Bear also contends that his attorney coerced him into entering a plea of guilty. In making this claim, Bear argues that: (1) his attorney should have known that Bear's conduct did not constitute the crime he pled guilty to; (2) irreconcilable differences existed between Bear and his attorney and the attorney gave Bear inaccurate advice; (3) his attorney did not establish Bear's competency; and (4) his attorney should have sought dismissal of the case because the evidence was insufficient to find Bear guilty of the crime charged in the indictment.

At the change of plea hearing, Bear testified that he had no criticisms concerning the legal services his attorney, Assistant Federal Public Defender Orell Schmitz, had provided. See Docket No. 87, p. 14. Bear testified that no one forced, threatened, intimidated, or promised or guaranteed anything to him to plead guilty and responded, "Yes, Your Honor" when asked if he decided to plead guilty on his own free will. See Docket No. 87, p. 22. The claims of coercion are devoid of merit.

1) CONDUCT DID NOT CONSTITUTE CRIME

In the 28 U.S.C. § 2255 motion, Bear suggests that prejudice exists because his attorney should have realized that Bear's conduct did not constitute voluntary manslaughter. At the change of plea hearing, Bear acknowledged that the factual basis contained in the plea agreement was accurate except Bear stated that he only kicked the victim in the body, not the head or face. See Docket No. 87, p. 27. In the habeas petition, Bear describes a different version of events surrounding L.M.'s death by claiming that L.M. was conscious when taken outside and no trauma was inflicted upon L.M. However, Bear's pretrial statements made to law enforcement officers, and statements he made at the change of plea hearing, are directly inconsistent with the allegations set forth in the Section 2255 motion. As noted above, Bear's representations made during the change of plea hearing "carry a strong presumption of verity and pose a 'formidable barrier in any subsequent collateral proceedings.'" Nguyen, 114 F.3d at 703 (quoting Voytik, 778 F.2d at 1308).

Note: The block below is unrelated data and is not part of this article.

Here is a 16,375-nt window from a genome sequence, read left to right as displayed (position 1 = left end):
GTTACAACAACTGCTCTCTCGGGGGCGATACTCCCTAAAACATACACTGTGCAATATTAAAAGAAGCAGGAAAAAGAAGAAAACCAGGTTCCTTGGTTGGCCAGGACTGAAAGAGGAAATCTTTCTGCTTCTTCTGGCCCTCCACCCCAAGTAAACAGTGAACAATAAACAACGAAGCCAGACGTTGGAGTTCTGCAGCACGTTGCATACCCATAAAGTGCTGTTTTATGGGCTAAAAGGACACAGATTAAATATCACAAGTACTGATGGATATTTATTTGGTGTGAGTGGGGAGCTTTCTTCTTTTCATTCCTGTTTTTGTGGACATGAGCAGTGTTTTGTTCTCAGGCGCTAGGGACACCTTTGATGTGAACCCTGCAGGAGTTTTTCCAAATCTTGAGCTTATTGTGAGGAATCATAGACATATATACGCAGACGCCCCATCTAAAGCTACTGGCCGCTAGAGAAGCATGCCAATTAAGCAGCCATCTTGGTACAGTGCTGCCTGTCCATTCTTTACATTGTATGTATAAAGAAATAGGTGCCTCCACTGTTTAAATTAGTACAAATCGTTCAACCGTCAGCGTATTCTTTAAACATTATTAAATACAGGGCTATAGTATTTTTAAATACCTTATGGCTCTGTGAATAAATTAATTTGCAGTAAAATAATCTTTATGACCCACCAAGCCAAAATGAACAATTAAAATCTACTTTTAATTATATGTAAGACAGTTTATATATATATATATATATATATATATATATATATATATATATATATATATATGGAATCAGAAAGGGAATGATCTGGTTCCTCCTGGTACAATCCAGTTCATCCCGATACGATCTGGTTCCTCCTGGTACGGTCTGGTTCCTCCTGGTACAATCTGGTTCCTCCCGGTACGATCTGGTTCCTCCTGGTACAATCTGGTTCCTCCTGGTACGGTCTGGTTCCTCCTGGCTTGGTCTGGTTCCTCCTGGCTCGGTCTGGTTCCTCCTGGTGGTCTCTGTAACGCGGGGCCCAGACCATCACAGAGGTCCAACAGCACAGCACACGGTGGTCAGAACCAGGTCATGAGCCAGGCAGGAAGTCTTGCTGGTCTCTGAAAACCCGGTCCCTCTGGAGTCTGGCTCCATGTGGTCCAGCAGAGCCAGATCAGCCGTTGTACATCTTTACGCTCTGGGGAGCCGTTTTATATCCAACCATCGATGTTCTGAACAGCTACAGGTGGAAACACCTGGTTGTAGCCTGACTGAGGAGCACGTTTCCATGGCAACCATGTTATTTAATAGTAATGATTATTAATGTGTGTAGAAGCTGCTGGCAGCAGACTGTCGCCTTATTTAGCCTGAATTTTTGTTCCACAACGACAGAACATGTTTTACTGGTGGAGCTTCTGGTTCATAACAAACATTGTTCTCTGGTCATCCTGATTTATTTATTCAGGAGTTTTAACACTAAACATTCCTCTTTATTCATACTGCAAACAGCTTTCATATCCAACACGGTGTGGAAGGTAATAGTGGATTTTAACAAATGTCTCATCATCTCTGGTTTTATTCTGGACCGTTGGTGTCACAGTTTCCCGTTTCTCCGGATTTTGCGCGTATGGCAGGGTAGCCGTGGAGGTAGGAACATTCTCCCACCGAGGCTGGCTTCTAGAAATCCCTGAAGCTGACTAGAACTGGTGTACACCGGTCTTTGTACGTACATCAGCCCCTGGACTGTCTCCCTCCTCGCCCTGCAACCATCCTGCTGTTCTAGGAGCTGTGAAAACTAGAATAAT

The Eighth Circuit Court of Appeals affirmed a conviction for voluntary manslaughter in a similar case. See United States v. Taken Alive, 513 F.3d 899 (8th Cir. 2008) (finding sufficient evidence existed to affirm a voluntary manslaughter conviction where the defendant severely beat the victim and left the victim outside in a condition where he was unable to seek assistance and died from hypothermia). Bear and McKenna were jointly charged as principals and aiders and abettors. An aider and abettor is equally responsible for criminal conduct as the principal. 18 U.S.C. § 2. If Bear's claim is that he did not cause L.M.'s unconsciousness, that claim lacks any relevance. Bear actively participated in the assault of L.M. by kicking the victim. Bear participated in the criminal activity by actively dragging L.M. outside while L.M. was unconscious. Bear participated in leaving L.M. outside while unconscious where he was exposed to cold air temperatures and died. As a result, there is no question that Bear was responsible for L.M.'s death and was guilty of the crime of voluntary manslaughter. The Court finds that this claim has no merit.

2) IRRECONCILABLE CONFLICT

Bear contends that his defense counsel was ineffective because irreconcilable differences existed between he and his attorney. Justifiable dissatisfaction with defense counsel may include, among other things, irreconcilable conflict. United States v. Nguyen, 608 F.3d 368, 375 (8th Cir. 2010). However, Bear does not specifically identify any conflicts in the Section 2255 motion but states generally that his attorney failed to "extrapolate exculpatory evidence" and "gave inaccurate advice that induced defendant to plead guilty." See Docket No. 78, p. 8. It is well-established that general claims that defense counsel gave inaccurate advice are conclusory and "insufficient to rebut the strong presumption of counsel's competence." Estes v. United States, 883 F.2d 645, 647 (8th Cir. 1989) (finding the defendant's claim that his counsel "rendered a lot of misadvice" conclusory and insufficient).